By SGT. CAMERON RICHARDSON, B Troop, 3-17 Cav, Hunter Army Airfield, Ga.August 23, 2011
Suddenly, everything seemed to happen in slow motion. The truck slammed into traffic stopped in front of him. His brake lights never lit up, meaning he never noticed the vehicles had stopped. I shifted into fourth gear and slammed on the brakes. Before my eyes I saw the trailer's wall rippling as sparks bounced off my hood.
Fortunately, I was awake enough to react in time. As I came to a stop, I started to realize what had just happened. The semi in front of me had just rear-ended another semi.
The accident happened in the interstate's center lane, and I'd stopped halfway into that lane. I turned on my hazards and pulled into the left lane to block traffic. I grabbed my flashlight and my phone as I jumped out.
I'd never called emergency services before, but I think I did well. I stated my name and location before explaining what happened. The emergency operator told me I sounded calm. I didn't feel like telling her I'd lived through countless attacks by the enemy.
I approached the truck and could see it was badly damaged. I climbed up to look through the driver-side window into the cab. When I saw the driver, he had a deep depression in his forehead. I immediately knew it was bad. I couldn't open the door and, instead, reached through the shattered window to shake him. Although I yelled and shook him, he never answered.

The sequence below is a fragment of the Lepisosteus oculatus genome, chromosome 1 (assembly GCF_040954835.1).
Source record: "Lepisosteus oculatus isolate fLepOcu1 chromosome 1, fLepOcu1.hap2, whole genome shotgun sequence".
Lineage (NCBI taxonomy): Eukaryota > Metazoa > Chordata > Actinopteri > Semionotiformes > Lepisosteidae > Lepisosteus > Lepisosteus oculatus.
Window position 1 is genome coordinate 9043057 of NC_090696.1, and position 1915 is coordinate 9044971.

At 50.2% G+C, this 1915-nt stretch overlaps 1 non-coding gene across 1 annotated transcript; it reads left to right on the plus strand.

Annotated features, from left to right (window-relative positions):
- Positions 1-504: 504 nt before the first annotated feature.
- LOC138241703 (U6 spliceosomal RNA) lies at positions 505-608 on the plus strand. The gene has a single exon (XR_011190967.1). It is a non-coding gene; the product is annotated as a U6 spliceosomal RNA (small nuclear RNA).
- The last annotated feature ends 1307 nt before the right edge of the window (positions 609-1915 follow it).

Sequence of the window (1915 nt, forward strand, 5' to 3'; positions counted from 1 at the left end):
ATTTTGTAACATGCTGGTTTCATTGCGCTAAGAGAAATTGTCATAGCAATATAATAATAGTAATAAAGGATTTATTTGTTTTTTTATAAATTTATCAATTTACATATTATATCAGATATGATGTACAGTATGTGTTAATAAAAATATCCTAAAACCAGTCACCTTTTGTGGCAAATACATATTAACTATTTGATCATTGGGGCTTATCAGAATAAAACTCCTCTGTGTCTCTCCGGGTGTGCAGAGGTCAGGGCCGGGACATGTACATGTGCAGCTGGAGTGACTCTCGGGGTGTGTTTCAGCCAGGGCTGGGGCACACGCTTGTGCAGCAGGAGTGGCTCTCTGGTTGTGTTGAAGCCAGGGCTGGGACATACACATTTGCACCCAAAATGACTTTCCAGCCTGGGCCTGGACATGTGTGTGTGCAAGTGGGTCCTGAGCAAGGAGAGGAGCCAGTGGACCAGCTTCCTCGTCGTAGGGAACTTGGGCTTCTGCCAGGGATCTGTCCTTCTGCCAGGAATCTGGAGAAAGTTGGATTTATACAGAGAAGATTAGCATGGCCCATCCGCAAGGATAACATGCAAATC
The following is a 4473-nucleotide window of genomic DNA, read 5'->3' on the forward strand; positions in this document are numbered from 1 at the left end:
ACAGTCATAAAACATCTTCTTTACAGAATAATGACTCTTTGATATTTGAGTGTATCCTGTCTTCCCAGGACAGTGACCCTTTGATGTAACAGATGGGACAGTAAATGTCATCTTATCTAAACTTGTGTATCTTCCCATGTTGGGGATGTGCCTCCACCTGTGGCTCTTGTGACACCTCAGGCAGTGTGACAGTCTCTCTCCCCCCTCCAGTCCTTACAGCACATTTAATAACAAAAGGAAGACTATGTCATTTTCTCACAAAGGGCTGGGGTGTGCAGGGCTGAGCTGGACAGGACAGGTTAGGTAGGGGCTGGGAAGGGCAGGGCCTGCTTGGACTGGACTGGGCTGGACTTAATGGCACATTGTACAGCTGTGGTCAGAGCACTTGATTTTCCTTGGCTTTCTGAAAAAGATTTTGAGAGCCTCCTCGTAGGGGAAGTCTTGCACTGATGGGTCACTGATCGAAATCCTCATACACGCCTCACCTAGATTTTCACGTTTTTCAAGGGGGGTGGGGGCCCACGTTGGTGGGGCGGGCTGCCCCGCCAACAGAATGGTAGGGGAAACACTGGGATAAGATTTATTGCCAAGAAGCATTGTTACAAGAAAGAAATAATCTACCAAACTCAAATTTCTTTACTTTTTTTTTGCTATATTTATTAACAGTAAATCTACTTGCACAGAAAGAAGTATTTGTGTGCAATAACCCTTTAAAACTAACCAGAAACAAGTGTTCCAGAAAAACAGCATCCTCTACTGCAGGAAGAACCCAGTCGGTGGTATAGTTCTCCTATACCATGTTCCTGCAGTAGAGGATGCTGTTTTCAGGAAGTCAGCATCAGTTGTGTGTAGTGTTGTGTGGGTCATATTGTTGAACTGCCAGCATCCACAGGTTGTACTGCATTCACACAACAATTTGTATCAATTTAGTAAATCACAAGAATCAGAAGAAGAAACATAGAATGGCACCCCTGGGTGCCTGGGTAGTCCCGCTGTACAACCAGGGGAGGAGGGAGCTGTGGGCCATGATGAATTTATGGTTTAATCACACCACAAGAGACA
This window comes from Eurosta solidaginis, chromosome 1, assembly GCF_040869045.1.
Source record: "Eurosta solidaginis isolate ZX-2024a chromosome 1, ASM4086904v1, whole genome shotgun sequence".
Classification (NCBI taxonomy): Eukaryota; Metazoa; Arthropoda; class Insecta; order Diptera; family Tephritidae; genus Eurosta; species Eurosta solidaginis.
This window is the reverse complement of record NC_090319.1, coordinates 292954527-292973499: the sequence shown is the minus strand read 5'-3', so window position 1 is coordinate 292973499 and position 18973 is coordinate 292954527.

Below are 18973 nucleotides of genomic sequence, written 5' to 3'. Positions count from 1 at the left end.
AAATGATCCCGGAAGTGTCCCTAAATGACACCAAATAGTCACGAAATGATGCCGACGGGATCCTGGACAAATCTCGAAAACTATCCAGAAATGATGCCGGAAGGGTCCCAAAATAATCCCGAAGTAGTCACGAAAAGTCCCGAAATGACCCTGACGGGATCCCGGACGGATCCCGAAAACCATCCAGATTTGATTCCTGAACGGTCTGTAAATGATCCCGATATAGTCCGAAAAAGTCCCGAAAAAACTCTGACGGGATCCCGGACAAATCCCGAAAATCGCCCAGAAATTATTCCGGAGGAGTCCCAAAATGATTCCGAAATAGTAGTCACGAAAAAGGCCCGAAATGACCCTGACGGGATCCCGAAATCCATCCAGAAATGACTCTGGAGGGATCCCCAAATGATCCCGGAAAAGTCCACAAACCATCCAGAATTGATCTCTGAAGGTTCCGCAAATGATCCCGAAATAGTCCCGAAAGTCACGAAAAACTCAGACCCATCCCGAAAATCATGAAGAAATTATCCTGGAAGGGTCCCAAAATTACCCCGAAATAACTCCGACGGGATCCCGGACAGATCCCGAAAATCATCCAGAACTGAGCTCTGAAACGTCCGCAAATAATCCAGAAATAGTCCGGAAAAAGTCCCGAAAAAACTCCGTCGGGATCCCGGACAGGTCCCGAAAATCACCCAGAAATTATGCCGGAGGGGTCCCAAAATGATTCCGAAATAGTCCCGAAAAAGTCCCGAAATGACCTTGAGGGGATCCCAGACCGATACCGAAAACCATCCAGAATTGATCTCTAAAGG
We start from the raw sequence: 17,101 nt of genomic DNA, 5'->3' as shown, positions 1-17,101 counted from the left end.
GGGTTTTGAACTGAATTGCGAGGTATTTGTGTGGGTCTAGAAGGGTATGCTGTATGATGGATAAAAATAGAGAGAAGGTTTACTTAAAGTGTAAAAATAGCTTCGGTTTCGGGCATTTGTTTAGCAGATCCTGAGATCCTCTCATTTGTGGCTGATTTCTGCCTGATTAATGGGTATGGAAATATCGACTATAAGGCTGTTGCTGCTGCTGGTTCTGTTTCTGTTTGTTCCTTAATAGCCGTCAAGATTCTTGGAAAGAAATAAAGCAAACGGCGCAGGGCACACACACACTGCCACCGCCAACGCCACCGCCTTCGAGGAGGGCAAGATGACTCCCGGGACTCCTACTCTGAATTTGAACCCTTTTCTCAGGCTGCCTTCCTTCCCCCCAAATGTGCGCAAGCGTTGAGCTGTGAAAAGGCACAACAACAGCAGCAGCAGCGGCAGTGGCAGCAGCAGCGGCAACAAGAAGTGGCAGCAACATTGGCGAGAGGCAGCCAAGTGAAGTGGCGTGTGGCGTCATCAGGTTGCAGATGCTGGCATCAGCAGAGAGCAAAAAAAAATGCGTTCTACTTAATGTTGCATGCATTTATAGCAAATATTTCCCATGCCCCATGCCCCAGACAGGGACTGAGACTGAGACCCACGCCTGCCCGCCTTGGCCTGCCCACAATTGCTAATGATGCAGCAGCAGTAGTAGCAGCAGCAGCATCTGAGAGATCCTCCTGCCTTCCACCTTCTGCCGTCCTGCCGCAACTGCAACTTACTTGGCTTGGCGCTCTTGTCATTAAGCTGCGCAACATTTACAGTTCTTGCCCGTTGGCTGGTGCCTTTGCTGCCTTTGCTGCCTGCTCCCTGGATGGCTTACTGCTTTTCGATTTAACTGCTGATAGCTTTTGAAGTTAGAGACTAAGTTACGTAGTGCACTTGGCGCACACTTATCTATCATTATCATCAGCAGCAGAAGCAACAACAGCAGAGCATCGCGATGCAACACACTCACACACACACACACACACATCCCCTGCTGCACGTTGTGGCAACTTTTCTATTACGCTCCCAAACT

Hoping to do some good somewhere else, I ran to the truck he'd hit and found the hood open and leaning forward. As I got closer, I could see the rubber on the asphalt. The tire marks must have stretched 20 feet.
Reaching the cab, I found an old man who was trying to remove his seat belt. That scared me. I didn't know if he had any spinal injuries, so I told him to sit back and not move.
As I was climbing down from the truck, the first police officer arrived.
I later learned that the truck driver in front of me had fallen asleep at the wheel. As I suspected, he was dead before emergency personnel arrived. The older man in the truck he hit was hospitalized for three days and released.
I'd witnessed firsthand how fatigue and complacency can kill and had almost become a part of that accident. That gave me a lot to think about. I'd begun my trip the night before after working 12 hours that day and then driven for eight hours with only a single stop for gas.
Ever since this accident, I've made sure I get at least eight hours of sleep before taking off on a long trip. When I'm on the road, I pull over every couple of hours and, if needed, take an occasional nap. I do these things now because I know firsthand that if I'm driving fatigued, I might as well be driving drunk.
w/ info box below
Too Tired to Care?
Falling asleep at the wheel can turn your vehicle into an unguided "missile" on the highway. To prevent that, the National Safety Council offers the following tips:
• Maintain a regular sleep schedule that allows adequate rest.
• When the signs of fatigue begin to show, get off the road. Take a short nap in a well-lit area. Do not simply stop on the side of the road.
• Avoid driving between midnight and 6 a.m.
• When planning long trips:
o Share driving responsibilities with a companion.
o Begin the trip early in the day.
o Keep the temperature cool in the car.
o Stop every 100 miles or two hours to get out of the car and walk around; exercise helps to combat fatigue.
o Stop for light meals and snacks.
o Drive with your head up, shoulders back and legs flexed at about a 45-degree angle.